This section is from the book "Cyclopedia Of Architecture, Carpentry, And Building", by James C. et al. Also available from Amazon: Cyclopedia Of Architecture, Carpentry And Building.
Heavy wrought-iron pipe is often used for columns, a cap and base being sometimes cast and screwed on by a thread; and a patented column formed by filling the pipe with cement, may be obtained ready fitted with cap and base.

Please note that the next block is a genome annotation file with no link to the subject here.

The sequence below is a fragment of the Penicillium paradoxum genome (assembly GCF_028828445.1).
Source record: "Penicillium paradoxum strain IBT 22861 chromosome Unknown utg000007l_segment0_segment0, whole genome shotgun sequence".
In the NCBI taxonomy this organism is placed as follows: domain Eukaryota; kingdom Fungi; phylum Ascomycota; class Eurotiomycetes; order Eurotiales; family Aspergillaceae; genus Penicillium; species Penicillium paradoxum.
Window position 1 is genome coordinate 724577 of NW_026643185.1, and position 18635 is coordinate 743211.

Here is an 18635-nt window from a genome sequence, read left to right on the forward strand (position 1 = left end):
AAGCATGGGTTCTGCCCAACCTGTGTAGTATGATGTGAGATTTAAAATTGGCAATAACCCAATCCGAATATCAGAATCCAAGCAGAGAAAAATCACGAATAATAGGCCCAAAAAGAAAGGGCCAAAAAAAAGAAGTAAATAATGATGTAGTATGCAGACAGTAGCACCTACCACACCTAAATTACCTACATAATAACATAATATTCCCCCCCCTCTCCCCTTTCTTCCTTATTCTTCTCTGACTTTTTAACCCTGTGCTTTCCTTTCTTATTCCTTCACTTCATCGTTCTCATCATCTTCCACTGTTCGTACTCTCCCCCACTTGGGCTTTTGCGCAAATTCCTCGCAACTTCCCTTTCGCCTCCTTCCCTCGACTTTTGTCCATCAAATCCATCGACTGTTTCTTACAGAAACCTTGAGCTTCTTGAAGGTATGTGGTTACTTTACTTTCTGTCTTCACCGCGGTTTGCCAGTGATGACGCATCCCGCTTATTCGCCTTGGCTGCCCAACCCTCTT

Steel Columns and Girders, Where the spacing of columns is required to be increased beyond the safe bearing of wooden girders, steel girders may be used. These usually consist of one or more steel I-beams, and they may be used with cast-iron columns or with steel columns. With cast-iron columns, the same methods will suffice as in the use of wooden girders, but with the use of steel columns a new method of construction arises, which it will be better to consider later in connection with steel framing. It may be properly said here, however, that the use of steel girders and steel columns, even if the floor timbers are of wood, is to be recommended for high buildings or for buildings which are subjected to the jar of machinery; the reason for this being in the greater rigidity which is possible in the girder and column connections, and the greater ease with which this construction can be braced.